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Distracted Driving Laws: Do They Really Work?

By a 2-to-1 margin, the Arizona state Senate recently approved a bill that would extend the reach of existing distracted driving laws to all drivers on the road. Until now, Arizona’s laws have only applied to school bus drivers and novice drivers, such as those who have learning permits, are less than 18 years old, or have had a license for less than 6 months. Very shortly, anyone behind the wheel of an automotive could soon be banned from both texting and handling a cellphone while driving.

If this bill passes through the Arizona state house of representatives, it would make Missouri and Montana the only remaining states that have yet to fully ban texting while driving. Here’s a map representing state bans on texting while driving:


According to CBS News, states that have put texting bans in place have seen, on average, a 7% reduction in car-crash hospitalization rates when compared with the states that have no bans. It would seem that these laws are doing their job in saving lives and reducing injuries on the road. Texting, however, represents just one part of cellphone usage—and driver distraction as a whole. 

Completely banning the use of cellphones while driving remains a controversial issue, with few states enforcing a total cellphone-usage ban while driving. Just 15 states and the District of Columbia have such rules set in place, preventing drivers from making or answering calls without the use of a voice-activated, handheld device. The rest either have no legislation regarding talking on the phone or have specific conditions, such as driving through a school zone or highway work zone.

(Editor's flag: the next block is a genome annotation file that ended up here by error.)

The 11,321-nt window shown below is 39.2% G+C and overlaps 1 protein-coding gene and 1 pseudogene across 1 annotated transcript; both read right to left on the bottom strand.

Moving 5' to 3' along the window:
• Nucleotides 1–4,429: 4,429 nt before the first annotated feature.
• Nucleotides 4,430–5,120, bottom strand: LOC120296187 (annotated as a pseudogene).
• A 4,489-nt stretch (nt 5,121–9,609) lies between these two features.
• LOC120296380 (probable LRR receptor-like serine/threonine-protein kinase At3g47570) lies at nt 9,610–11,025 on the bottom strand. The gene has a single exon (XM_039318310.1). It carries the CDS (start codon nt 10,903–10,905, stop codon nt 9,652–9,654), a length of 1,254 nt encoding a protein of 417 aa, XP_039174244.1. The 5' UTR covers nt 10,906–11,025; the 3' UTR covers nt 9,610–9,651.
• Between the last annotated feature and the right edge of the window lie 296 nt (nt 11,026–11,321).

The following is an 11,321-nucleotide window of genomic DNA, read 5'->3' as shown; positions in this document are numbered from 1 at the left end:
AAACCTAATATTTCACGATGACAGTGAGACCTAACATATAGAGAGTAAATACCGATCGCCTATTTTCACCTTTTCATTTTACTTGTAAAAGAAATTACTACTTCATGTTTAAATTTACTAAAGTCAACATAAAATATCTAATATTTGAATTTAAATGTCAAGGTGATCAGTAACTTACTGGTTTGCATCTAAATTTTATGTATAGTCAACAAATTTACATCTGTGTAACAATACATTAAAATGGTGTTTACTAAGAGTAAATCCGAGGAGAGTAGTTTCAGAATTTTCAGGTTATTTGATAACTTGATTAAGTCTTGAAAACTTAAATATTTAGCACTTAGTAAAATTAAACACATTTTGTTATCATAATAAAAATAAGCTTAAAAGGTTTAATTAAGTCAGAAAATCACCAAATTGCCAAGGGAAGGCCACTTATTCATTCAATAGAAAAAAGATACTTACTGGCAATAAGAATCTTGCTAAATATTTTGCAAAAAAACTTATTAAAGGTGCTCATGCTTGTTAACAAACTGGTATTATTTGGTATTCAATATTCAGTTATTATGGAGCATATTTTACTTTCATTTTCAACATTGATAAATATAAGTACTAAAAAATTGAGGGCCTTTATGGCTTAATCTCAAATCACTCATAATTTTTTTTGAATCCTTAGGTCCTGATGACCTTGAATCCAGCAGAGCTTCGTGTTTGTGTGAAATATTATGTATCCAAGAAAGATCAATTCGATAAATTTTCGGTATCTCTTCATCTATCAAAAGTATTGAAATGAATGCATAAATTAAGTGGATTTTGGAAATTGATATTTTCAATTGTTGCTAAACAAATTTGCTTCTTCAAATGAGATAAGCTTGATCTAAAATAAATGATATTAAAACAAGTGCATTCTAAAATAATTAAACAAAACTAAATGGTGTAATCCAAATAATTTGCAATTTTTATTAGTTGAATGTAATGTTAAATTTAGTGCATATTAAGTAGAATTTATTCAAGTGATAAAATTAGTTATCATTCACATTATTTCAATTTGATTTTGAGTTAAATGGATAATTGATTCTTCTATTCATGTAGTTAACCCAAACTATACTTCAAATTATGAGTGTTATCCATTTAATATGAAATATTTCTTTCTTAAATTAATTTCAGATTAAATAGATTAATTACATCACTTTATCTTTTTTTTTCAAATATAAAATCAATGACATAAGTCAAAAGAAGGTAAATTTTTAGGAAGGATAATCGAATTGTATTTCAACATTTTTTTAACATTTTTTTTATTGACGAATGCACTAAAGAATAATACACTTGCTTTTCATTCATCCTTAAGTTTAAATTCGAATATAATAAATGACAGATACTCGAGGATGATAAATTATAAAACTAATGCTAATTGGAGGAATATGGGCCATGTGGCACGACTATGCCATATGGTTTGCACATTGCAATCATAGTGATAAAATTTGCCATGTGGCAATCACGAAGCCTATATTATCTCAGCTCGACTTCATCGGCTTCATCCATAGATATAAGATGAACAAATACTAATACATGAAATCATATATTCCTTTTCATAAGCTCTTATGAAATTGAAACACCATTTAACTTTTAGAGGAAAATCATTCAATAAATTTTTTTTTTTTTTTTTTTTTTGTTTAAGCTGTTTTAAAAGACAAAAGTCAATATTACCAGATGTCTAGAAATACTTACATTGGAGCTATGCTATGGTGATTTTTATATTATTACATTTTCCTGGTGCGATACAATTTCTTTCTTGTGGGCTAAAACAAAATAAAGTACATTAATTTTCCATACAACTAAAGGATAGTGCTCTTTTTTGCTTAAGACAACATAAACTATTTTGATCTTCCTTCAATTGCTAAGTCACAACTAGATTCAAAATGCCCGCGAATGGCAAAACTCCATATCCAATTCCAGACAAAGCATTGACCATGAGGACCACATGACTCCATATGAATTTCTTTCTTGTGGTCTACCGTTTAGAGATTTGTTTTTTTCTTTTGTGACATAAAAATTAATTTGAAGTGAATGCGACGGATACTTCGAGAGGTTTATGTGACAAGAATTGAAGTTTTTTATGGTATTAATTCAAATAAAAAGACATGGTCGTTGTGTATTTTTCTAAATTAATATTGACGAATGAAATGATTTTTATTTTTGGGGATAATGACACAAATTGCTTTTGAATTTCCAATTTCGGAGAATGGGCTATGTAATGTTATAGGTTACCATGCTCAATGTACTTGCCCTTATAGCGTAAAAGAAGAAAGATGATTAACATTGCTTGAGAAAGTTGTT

Even if we were to see a nation-wide ban on phone usage behind the wheel, there would remain many alternative causes for distracted driving, such as eating and drinking, looking at outside scenery, multi-tasking, reaching for items inside the car, and driving while drowsy. 

This raises the question, “should legislators be doing more to protect drivers on the road?” And, “is the law ultimately responsible for making roads safer?” If enforcing the law is the only form of reducing distracted driving, it would make sense to ban eating and drinking while driving and set up DUI-style roadside stops to ensure that drivers aren’t too sleepy to drive. 

Yes, we realize that these may seem like loaded questions, but what would happen if we shifted the burden of responsibility onto ourselves and questioned whether or not we’re doing everything we can to make a change? Rather than waiting for the law to catch up (and for people to follow the law), what measures could we take to reduce fatalities and injuries on the road?

On an individual level, it requires us to be more intentional and to prioritize safety over “time-saving” activities like eating a burger on the road (we put time-saving in quotes because a collision will really set you back). For commercial fleet managers and business owners, we think that the answer is rather clear: instead of letting technology make roads less safe for drivers, take advantage of it to make them safer for everyone. 

Of course, one of the biggest disconnects between safety training or company policies and safer roads is employee monitoring. Without the ability to check up on drivers and see whether or not they’re following safe driving principles, there’s no way of enforcing them before it’s too late. 

With fleet tracking devices such as GPS and live streaming dash cameras, you can monitor driver behavior in real time and make corrections before they develop into dangerous habits. They can also help managers provide personalized feedback to drivers, using footage from their own routes. 

If you’d like to learn more about how live streaming dash cameras can help you run a safer, more profitable fleet, please visit our page

Written by Corey Singleton

"As a business owner, I put big money into sales and marketing without ever really knowing what results I was going to get. Tired of this ambiguity, I decided to create a new kind of sales support company: one that provides a guarantee.

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